By Justin Jones, Staff Writer
Friday, July 27, 2012 —
A Stanly County student is on her way to the University of North Carolina at Chapel Hill without the stress of paying for her education after receiving a full-tuition scholarship.
Kristi Walker, 18, received the scholarship on behalf of the North Carolina Division of Veteran’s Affiars at the Veteran’s Affairs Office in Stanly County.
To be a recipient of the award, one must be either born in North Carolina, or have a father who was a citizen of North Carolina at the time of enlisting for military service. The scholarship will cover Walker’s tuition, room and board allowances.
“At first we were very concerned. I didn’t know if we’d have to take out loans or things like that,” she said.
The award became available to Walker because of her father’s service in the Air Force from 1987-1991. To be eligible for the scholarship, the recipient’s father must have served in a combat zone or adjacent waters to a combat zone. Randi Walker served in two combat campaigns, in Panama and Operation Desert Storm. Randi received a campaign medal for his service.
Rod Barbee, the Veterans Service Officer, presented Kristi Walker with the award.
“Like her parents, I’m proud of her. I knew the first time she walked through the door she had a good head on her shoulders.”
According to Barbee, his office had little to do with awarding the scholarship, but that it was earned by Walker. To receive the scholarship, she filled out paperwork, turned in recommendation letters, as well as completed a series of interviews.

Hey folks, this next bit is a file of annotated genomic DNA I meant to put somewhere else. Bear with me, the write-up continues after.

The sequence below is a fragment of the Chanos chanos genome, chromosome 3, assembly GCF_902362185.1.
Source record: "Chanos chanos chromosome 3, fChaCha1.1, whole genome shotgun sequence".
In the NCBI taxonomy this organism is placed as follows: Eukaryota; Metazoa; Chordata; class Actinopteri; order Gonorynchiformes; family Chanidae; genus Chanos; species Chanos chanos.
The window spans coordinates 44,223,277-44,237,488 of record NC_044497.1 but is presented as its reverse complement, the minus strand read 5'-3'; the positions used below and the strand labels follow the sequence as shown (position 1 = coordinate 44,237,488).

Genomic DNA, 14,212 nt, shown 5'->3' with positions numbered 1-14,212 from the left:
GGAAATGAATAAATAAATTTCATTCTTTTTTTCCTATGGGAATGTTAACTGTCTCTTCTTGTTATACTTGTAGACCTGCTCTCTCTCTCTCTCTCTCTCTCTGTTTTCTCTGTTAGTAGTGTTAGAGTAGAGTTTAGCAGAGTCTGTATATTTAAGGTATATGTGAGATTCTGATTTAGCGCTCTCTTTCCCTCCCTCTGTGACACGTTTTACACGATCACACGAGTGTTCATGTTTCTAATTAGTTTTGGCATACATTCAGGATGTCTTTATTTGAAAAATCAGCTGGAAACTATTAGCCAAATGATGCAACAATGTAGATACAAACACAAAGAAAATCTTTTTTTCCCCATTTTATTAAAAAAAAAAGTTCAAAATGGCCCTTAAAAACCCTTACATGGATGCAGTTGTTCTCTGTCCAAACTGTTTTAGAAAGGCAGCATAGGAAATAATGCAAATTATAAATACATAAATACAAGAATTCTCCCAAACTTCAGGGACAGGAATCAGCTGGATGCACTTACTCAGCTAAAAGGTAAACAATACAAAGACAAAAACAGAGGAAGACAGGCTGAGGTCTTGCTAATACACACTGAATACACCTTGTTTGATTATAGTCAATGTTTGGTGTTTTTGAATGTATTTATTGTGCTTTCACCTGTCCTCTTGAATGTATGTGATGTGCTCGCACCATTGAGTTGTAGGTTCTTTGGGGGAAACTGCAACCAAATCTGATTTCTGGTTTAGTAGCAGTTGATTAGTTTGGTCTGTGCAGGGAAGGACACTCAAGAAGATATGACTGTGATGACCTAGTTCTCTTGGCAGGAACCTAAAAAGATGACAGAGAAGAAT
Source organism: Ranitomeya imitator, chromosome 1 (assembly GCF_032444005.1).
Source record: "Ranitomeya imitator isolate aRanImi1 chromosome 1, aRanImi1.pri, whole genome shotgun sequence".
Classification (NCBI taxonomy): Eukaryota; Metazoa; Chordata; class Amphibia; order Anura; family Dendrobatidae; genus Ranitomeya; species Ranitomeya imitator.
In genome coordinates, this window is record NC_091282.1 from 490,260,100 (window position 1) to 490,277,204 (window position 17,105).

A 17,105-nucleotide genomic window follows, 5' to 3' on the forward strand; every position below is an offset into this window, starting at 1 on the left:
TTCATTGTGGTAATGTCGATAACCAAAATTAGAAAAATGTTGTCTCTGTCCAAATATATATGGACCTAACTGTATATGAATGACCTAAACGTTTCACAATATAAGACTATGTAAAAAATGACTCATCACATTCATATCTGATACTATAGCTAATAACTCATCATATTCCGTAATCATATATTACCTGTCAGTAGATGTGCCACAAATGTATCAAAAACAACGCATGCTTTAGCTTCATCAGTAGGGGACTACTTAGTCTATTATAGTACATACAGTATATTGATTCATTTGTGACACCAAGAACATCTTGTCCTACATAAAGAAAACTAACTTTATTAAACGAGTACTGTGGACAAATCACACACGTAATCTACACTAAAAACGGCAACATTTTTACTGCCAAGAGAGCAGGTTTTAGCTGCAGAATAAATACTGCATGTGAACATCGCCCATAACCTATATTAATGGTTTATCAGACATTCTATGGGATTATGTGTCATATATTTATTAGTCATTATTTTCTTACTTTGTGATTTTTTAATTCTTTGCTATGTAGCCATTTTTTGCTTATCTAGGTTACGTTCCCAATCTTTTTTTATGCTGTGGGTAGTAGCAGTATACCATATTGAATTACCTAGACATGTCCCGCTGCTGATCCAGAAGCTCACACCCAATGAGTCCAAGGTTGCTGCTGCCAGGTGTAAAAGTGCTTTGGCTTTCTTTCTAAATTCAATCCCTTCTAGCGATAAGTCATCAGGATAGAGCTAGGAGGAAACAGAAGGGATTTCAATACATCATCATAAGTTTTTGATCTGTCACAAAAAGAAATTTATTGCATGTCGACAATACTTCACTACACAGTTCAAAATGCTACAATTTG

“Her dad’s service just gave her the opportunity. She still had to do the work now,” he said.
“But she earned it [in the interview]; that’s where she had to excel.”
Walker has excelled in school, graduating from Stanly Early College High School as class valedictorian.
Walker graduated from the school, which is a five-year program located on Stanly Community College’s campus, in four years, leaving with a high school diploma and associate’s degree. She found out she would receive the scholarship on the day of her prom, overshadowing the events of the night.
“They were all encouraged,” she said of her parents after receving the award. “But when I received (the news) prom meant nothing anymore.”
The signs of relief from her father and mother, Diane, were visible, allowing room for a joke typical of a proud father.
“It’s a stress relief to send her to school. We finally got her there,” he said joking.
“But she’s accomplished everything she has set out to do up to this point. And we’re very proud.”
Upon entering UNC, Walker plans to study journalism, with other interests including international affairs.